Go to the Globe and Mail homepage

Jump to main navigationJump to main content


Entry archive:

Home Cents

Where is my passport? Do we have life insurance? How to keep track of this vital information Add to ...

In my household, I manage the finances. I deal with our financial adviser, keep track of the mortgage, pay the bills, handle all the important documents. It’s my forte; my husband, not so much. But what if, for some reason, I wasn’t there to deal with all of this? Could my financially challenged hubby dig out all the information and documents needed? Eventually, but not without difficulty.

As the new year arrives with everyone’s overly-ambitious thoughts about how they’re going to make 2012 the best year yet, getting your finances in order is often top of the list. What about getting all your financial information organized?

A recent Canadian Life and Health Insurance Association national survey of more than 1,500 Canadians found that 20 per cent of respondents said their critical financial and personal information would be “difficult to find” in an emergency. Nearly half said their vital documents would be “somewhat accessible” and 26 per cent said that information would be easy to access.

To help people manage and keep track of their financial information, the association has created a downloadable “virtual shoebox” where you can electronically stuff all that information so it’s in one safe place.

A couple should sit down and fill out all this information together so you’re both aware of what the list contains, says Wendy Hope, vice-president of external relations with the CLHIA.

“I think the importance of it is that should something happen to you ... there’s some secure place where you have all your information,” she says. “And that somebody can access it.”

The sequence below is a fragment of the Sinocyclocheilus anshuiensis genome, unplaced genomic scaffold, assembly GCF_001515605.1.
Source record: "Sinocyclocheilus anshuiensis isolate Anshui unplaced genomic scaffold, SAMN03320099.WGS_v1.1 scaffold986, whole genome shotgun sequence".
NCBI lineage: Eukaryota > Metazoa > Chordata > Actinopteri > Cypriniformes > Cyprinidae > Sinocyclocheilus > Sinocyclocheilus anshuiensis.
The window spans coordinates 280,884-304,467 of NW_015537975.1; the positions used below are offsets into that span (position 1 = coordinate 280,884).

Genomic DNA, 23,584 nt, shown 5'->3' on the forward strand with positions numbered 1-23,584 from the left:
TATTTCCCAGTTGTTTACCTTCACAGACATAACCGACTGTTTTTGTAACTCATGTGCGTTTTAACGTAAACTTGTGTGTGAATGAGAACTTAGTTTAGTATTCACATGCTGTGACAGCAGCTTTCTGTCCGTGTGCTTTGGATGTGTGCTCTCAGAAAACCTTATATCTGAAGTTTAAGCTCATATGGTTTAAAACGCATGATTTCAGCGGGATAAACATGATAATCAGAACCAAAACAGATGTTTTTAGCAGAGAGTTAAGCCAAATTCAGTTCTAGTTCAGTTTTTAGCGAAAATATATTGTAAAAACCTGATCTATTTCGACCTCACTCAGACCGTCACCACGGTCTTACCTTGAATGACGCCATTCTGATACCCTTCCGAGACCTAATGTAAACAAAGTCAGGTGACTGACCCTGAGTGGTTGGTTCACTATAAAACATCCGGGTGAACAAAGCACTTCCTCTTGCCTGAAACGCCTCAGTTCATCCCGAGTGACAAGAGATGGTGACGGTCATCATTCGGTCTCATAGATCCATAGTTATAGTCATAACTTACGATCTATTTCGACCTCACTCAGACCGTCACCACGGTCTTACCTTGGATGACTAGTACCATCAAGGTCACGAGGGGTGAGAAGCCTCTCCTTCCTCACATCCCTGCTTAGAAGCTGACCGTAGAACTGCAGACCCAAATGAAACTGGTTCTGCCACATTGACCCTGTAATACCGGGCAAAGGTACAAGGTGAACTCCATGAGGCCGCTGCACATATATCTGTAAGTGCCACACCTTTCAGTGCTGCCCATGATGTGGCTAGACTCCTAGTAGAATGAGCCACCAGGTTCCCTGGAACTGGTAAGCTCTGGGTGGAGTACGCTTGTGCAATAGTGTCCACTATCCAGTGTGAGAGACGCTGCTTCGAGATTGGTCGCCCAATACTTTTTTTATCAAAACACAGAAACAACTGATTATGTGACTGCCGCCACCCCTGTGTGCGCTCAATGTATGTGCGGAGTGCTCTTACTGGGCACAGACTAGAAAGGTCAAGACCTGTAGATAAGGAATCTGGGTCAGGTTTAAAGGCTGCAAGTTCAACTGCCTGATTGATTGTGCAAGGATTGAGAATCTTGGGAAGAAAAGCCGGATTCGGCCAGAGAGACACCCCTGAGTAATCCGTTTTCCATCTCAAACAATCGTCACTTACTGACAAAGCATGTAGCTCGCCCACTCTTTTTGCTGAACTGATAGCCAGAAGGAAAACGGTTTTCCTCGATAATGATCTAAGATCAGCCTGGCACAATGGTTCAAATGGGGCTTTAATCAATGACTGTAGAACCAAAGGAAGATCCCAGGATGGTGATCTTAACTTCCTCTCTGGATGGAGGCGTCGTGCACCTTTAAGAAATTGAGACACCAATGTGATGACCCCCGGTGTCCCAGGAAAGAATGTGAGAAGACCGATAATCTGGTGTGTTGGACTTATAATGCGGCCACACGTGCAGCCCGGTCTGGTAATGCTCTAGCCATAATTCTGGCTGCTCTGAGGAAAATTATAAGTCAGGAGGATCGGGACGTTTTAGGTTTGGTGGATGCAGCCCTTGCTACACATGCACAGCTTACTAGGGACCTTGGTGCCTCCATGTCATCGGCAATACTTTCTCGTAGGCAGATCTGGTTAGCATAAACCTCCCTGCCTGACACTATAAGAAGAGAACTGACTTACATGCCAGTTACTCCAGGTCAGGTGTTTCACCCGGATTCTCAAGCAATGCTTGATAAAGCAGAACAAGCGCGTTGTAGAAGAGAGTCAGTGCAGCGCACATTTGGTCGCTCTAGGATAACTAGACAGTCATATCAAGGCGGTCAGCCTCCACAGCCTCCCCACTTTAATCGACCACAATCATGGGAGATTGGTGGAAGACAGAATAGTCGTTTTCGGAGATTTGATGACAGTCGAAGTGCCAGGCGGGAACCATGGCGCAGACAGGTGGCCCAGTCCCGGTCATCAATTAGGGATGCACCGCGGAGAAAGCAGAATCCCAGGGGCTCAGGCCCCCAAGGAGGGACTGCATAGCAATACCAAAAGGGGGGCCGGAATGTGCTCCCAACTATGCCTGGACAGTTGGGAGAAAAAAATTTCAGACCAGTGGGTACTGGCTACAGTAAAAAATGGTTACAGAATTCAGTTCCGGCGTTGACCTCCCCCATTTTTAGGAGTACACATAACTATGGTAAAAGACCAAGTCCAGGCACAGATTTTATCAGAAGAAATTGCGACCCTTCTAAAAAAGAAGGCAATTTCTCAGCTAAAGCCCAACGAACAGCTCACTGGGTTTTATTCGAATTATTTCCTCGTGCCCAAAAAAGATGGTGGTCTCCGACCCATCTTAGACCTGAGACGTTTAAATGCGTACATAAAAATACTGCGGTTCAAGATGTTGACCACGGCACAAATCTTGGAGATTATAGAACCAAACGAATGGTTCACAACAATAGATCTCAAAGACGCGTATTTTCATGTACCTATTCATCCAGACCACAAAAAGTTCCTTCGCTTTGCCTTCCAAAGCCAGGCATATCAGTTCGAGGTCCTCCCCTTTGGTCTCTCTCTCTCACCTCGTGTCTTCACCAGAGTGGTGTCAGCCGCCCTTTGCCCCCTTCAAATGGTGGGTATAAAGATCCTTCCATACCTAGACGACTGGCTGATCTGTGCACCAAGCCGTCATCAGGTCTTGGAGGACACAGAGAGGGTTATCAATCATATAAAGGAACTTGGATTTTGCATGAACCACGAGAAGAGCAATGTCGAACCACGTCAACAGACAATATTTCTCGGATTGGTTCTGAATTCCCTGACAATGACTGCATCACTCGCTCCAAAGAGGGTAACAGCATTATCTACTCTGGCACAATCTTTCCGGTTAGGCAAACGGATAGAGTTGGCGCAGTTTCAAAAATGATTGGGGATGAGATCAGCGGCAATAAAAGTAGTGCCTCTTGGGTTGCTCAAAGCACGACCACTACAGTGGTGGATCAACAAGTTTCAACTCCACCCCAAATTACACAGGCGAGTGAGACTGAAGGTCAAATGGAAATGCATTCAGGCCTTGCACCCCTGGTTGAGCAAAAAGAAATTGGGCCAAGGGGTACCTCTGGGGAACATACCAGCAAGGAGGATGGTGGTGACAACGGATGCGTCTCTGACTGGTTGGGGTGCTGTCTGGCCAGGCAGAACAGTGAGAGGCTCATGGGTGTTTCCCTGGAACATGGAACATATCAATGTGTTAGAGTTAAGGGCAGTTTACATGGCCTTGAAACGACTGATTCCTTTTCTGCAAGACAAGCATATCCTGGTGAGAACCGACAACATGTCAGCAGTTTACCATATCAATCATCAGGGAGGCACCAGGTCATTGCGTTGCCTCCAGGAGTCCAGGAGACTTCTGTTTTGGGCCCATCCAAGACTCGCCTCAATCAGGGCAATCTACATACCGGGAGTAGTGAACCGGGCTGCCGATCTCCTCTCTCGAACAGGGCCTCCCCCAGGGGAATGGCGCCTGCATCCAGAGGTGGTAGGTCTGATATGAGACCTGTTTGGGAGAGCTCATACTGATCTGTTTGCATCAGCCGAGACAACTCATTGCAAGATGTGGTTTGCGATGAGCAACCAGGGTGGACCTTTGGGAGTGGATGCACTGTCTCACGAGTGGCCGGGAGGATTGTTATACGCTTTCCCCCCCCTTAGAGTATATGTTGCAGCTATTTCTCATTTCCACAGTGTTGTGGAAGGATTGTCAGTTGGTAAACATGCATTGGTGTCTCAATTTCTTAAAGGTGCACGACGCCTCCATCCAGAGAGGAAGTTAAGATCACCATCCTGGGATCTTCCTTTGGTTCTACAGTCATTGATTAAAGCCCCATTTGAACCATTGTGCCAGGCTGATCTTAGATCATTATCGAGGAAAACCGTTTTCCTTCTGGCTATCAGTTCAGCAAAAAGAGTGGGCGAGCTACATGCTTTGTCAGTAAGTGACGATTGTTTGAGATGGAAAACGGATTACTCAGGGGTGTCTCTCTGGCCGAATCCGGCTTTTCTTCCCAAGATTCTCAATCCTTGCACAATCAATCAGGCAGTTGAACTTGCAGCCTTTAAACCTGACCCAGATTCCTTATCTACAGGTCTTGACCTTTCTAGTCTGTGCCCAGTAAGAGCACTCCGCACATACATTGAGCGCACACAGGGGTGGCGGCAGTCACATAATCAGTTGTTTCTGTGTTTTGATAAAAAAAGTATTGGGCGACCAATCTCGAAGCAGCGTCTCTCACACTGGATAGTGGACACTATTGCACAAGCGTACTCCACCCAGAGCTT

“I think that’s one of the big stresses in our lives, if something happens to us who is going to take care all the things that I’ve left behind,” Ms. Hope says. “And you see people who get left in that situation.”

People can download the document onto their computer, password-protect it and fill it out electronically, or they can print it out and fill it out. Then it should be kept in a safety deposit box and a copy could go to your lawyer, says Ms. Hope. Most importantly, make sure this document is in a safe and secure place.

The document covers the gamut of financial and personal information that rules your life:

  • Birth certificate, social insurance, drivers licence, health card and passport numbers, and where to find those important documents.
  • Contact information for your accountant and lawyer; where to find the key to your safety deposit box.
  • Bills: who provides services to your household, and the account numbers.
  • Information about your house or cottage mortgage, who’s on title, who holds the mortgage and when is it up for renewal.
  • Banking information such as account numbers, details about your credit cards and investments, such as RRSPs, TFSAs, RESPs, GICs, bonds, stocks, mutual funds.
  • Information about you life, health, auto or home insurance policies; any outstanding loans; loyalty card numbers.
  • Computer passwords, e-mail account and social media IDs and passwords.
  • And, just to drive home why this is needed, there’s also a spot to fill in details about any pre-set funeral arrangements.

If something does happen to you, not having all this information in one safe place can end up costing those you leave behind, says Ms. Hope, because you have to pay fees to get at some of this financial information.

It is time consuming to gathering all these details, and it needs to be kept up to date, she added.

“It is important for your own peace of mind, as well as that of others.”

Report Typo/Error

Follow on Twitter: @gilllivingston


Next story




Most popular videos »

More from The Globe and Mail

Most popular